You, no doubt, have had to wrestle with your own inner imperatives, your own unsettled spirits that disturb your peace and drive you into deserts that are both terrifying and full of promise. What is that restlessness that stirs in you? I won’t make the assumption that my answers are yours. I do know that any talk of spirituality is intensely personal and that none of us can presume to draw the map for another. So I offer these reflections and observations confessionally, not dogmatically. However, I do believe that there are some general principles that can be gleaned from our common experience and shared tradition, principles that are at the heart of transforming faith into practice. I would like to share with you some reflections on what some of these principles might be, reflections that have arisen out of my asking three questions. The first is “Who is restless and why? What can we learn from the soul’s disquiet, its inability to find the Center?” A second is “What happens when I simply listen to my restlessness? What new transformations will it call me to? Could it be that I need the darkness to sharpen my vision, the waiting to temper my action, my restlessness to teach me the ways of peace? ” And my third question, “What is happening in our communities? Are we, as a people of God, called to a far deeper obedience, a more radical witness than any we have yet seen?”
Who is restless and why?
We have a very intriguing story in our tradition. It may be apocryphal; there’s no way to know if this really happened, but we’ve passed it down over the generations and it is full of spiritual insight. I’m sure you’ve all heard it. It is an account of an early encounter between William Penn and George Fox. Apparently Penn, being of a wealthy class accustomed to the aristocratic dress of his time, was carrying a sword and scabbard at his hip. He asked Fox whether, as a Quaker, he ought to continue carrying it. Fox’s response was simply, “Wear it as long as thou canst.”3
What I find so fascinating about this story is as much in what Fox didn’t say as in what he did. How many Quakers do you know who would respond that way? “I’m a Quaker, should I wear this sword?” “No. You shouldn’t. Give it up.” That’s what I would expect. But so sure was Fox’s confidence in the Inward Principle, that he had no need to convert Penn to a pre-conceived ethic, because he knew that steadiness in prayer would inevitably yield a result consistent with the Inward Witness. One of the teachings that I take from this story is that the core of our tradition is not found primarily in our testimonies, beautiful as they are, but in our confidence in the ongoing Presence and guidance of that Spirit that first gave them forth and continues to give them life. We encourage one another in the testimonies by first encouraging one another in prayer. Fox seemed to be saying to Penn, and now to us, that steadfast inward attention to the Divine Principle will gradually reshape one’s life from the inside out.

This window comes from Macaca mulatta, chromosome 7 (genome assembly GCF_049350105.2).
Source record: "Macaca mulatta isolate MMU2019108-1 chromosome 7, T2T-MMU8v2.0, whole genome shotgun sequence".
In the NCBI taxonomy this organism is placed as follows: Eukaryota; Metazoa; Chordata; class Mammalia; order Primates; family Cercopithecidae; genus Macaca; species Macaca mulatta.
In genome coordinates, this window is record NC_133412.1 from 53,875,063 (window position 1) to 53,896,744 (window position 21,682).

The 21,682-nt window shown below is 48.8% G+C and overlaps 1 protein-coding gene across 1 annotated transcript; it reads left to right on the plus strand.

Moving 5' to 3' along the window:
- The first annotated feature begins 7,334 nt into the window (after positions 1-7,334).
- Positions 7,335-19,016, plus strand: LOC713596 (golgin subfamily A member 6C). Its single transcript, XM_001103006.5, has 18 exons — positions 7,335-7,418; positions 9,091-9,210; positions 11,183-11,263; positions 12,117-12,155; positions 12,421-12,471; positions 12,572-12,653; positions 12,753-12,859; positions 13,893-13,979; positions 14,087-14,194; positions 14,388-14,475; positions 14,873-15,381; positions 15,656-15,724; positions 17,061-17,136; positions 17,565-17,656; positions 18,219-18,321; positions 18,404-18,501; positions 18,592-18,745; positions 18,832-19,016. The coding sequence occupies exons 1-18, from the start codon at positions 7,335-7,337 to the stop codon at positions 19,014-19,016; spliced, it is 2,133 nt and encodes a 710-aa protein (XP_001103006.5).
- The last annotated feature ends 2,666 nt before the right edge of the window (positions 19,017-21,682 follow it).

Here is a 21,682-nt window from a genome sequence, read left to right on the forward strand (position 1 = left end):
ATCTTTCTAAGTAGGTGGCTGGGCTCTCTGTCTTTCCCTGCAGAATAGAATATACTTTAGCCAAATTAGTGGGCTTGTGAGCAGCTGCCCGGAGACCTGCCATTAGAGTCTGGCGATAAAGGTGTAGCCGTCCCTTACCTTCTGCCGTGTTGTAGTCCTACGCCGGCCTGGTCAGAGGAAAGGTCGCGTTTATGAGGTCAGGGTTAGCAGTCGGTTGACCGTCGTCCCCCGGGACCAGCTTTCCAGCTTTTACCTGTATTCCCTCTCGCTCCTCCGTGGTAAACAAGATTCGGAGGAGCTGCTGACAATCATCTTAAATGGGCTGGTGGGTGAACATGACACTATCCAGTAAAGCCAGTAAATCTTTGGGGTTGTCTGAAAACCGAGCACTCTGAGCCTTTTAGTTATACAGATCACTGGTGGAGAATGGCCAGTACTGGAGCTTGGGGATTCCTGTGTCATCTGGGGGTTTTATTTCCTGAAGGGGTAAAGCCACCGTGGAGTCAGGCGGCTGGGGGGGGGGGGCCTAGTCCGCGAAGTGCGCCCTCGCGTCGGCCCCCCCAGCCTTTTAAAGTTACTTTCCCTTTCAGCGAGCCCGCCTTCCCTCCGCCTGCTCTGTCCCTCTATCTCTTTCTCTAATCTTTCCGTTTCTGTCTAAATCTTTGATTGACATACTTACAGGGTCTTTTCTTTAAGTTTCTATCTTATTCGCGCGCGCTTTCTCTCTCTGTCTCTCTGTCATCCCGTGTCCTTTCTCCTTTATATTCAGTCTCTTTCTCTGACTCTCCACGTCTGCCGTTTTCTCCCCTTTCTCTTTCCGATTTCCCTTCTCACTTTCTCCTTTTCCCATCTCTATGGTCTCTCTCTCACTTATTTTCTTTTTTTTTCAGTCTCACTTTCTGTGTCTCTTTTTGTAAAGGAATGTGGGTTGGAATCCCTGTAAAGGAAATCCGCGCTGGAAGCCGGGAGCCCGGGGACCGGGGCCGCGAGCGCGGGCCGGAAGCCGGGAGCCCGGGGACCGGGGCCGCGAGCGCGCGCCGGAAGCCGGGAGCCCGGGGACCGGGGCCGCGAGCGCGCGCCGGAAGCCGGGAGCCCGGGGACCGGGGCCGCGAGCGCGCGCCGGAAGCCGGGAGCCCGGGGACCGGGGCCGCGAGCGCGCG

Does that mean that we do not express our views on the wearing of swords or more modern ethical concerns? Surely not. Fox, as we know, certainly was not shy about expressing his views on a variety of subjects. But running in, under, and through practically everything he said was his utter conviction and witness that there is that within you, a Divine Voice, a Waiting Presence, an intense and patient Lover of your soul, such that if you reach for that Presence with all your heart you will find that Presence reaching also for you. A steady and disciplined life of prayer brings us ever closer to that Voice, and the closer one comes, the more one feels a restlessness of Spirit that will not be stilled until we submit our lives in answer to its call.
But let me take this further. If I take some imaginative liberties with this story, I will suggest that Penn was feeling only the first hints of spiritual restlessness when he asked this question, and that Fox did not feel it to be his task to unsettle Penn from the comforts of his position but rather to call him to deeper encounter with the One who would. If this is so, then it is clear that it is not we who are restless but rather the Divine Spirit that lives within us. It is God who is the Divine Disturber of our souls; we are not so eager to upset our own comforts. It is very clear to me that I am capable of resting quite comfortably in my settled convictions. I’ve worked out my theological and psychological ideas; I’m clear about my political positions on a variety of subjects; I’ve even learned how to make peace with Quaker silence, to soften its radical edge so that it is a place of comfort and refuge rather than a crucible of transformation. I’ve learned how to keep the Love of God at some distance so that I can be warmed by it without having to take it too seriously. I’ve learned how to talk about God without encountering the Living Reality.